This is probably one of the harder things I've had to write. And not because it broke me down in tears or that it was controversial or anything like that.

And I think the reason why is that for some reason I don't want to be honest with how I feel when it comes to how I write this, because I guess, being honest requires being vulnerable.

And vulnerable doesn't always have to be because it reveals part of you that makes you seem weak. Being vulnerable often just means taking off the image we put on everyday when we walk out the door and instead showing yourself as you are.

Vulnerability in this sense means that all my feelings that might offend people or cause them to react negatively are laid bare. And these people I may offend aren't just 'people,' they are friends. People that I love.

See what started out as a blog post about how I learned to appreciate how brilliant other people are - and how we should respect and admire and love people even when they're better at things than we are - I realized became something different.

Really, this blog post was always about me even though I never wanted it to be. It came from the long standing and conflicting thoughts about others and how others perceive me.

And this is it: I want to be acknowledged when I'm good at things, when I'm the brightest star, the most talented, the most brilliant.

Because while I've never lacked for confidence myself, I'm very attuned and validated by what other people say about me. The truth is that I look for what people say about me to see if my confidence in myself is founded or not. I think for the most part that's a healthy part of self-awareness. 

And I don't think that's abnormal or strange. I think more people should think like this. The lack of self-awareness out there is disturbing.

And indeed, I also think it's necessary to be loved and appreciated by your friends for what you do and are able to do and are. That's why I try to do that for people whenever I can because I know how much I desire that in my own life.

But I also realize that I don't really give the impression off that I need that. I come across as cool and collected, comfortable in my own skin. And it's true, I am. But the paradox is that I want to know that other people see that in me too, because like I said, I want to know that who I think I am is the same person that others think that I am. And when I don't see that, I feel unloved.

But I don't seem like someone who needs that, and therefore I don't get that from the people that I love most.

Doesn't that sound so hopelessly petty?

Then I think of arguments against this, against how I feel. I hypothesize often about the kind of angry accusatory questions I would get back from this:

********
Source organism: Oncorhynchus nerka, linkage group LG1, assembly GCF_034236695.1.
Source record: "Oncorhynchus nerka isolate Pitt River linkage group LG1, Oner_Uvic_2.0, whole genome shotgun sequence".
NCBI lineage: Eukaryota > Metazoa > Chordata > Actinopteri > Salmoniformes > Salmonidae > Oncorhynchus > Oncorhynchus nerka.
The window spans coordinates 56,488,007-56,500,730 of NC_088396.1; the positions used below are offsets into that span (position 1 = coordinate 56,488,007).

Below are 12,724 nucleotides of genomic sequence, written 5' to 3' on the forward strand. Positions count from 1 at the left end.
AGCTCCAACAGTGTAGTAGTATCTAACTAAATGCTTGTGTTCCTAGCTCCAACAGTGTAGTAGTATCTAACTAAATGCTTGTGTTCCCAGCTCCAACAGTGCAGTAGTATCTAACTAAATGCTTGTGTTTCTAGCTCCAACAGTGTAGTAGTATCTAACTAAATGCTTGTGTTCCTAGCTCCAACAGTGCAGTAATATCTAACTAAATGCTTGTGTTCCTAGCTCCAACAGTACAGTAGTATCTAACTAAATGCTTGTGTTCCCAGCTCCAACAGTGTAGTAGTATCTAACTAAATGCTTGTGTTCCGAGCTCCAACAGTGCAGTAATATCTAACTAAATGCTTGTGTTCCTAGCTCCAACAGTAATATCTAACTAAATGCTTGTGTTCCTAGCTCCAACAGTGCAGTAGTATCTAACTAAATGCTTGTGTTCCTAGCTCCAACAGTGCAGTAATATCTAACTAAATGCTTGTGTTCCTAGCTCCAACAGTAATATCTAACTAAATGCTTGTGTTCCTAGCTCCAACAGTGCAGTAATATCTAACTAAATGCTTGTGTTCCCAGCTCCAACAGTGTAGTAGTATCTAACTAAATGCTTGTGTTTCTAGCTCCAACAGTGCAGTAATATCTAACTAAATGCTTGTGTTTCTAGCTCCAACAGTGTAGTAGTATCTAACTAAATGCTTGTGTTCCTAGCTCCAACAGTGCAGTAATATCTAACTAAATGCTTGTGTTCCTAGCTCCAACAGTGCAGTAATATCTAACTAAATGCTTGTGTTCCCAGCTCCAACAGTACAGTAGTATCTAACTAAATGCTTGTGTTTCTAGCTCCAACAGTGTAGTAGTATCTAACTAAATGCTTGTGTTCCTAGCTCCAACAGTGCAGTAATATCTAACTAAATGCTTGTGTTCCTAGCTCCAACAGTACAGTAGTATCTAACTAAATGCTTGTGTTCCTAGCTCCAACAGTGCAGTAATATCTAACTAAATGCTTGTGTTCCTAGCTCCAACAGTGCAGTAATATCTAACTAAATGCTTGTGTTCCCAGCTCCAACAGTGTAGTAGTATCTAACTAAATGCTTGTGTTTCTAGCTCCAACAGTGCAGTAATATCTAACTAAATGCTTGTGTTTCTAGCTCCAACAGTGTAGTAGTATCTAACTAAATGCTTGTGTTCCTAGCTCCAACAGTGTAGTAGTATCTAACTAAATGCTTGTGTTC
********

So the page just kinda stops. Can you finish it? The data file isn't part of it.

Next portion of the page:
- we tell you how good you are things all the time, this is ridiculous.

- we didn't think you needed to know that you're talented.

Most of the other questions I can imagine getting back from this are just variations of those two questions: we didn't think you needed to know, and we tell you all the time. And all come with the precursor that often lies in the sub-text in which people would ask these varying questions, which is: are you really complaining about not being told that you're great at things? How old are you? Grow up.

I think all of this is fair: I give of all impressions of someone who doesn't validation from anyone, and it's true, people tell me I'm handsome, or talented or whatever. They do. These questions are fair and I don't really have an answer. That's why I don't like to talk about it. But I couldn't write the blog post I wanted to write because of how I feel about this subject.

So this leads me to my quandary.

Why do I still feel invalidated by the people I love the most even when they seem to give me what I need? Why do these feelings persist when they're not supposed to be dependent on what other people think of me?

I think parts of it are definitely what people don't say, and instead in what they do.

For instance, I've often not trusted people, especially successful people, because these kinds of men and women are by nature competitive. Whether it's in sports, academics, or popularity or whatever, we all have our things that we hold on to as our own, and get antsy and sharp and cutthroat when people challenge that. And that only becomes more prevalent and insidious the older I get - because the more successful one is, the more you're afraid of someone being more successful than you. And as a guy who has generally been able to pick up most things easily, from sports to school to music to whatever, I realize that irks people. That probably annoys people, and I get that.

And that annoyance is something I can understand too. I also get annoyed when someone is doing something with greater ease than I do (like say, making a drink faster at Starbucks), because I always believe that I can always better and often, be the best. That's just something I believe about myself, and therefore, I'm annoyed when that self prophecy goes unfulfilled.

So I get it, but still, I've never had many friends that I feel like I could really trust. Because whether it's in the subtle things they say, or especially in what they do not say, I can see that they don't always want me to succeed, if it means that they don't too.

And that sucks, and that's definitely part of why I feel what I feel.

And that's more of a human problem than anything else. I definitely am a culprit of the same crime of not being as good of a friend as I could be because of that same kind of jealousy. We all don't like to feel second-class. But that doesn't mean that we should make other feel less accomplished just because we want to be or imagine ourselves to be as accomplished as they are.

That's wrong.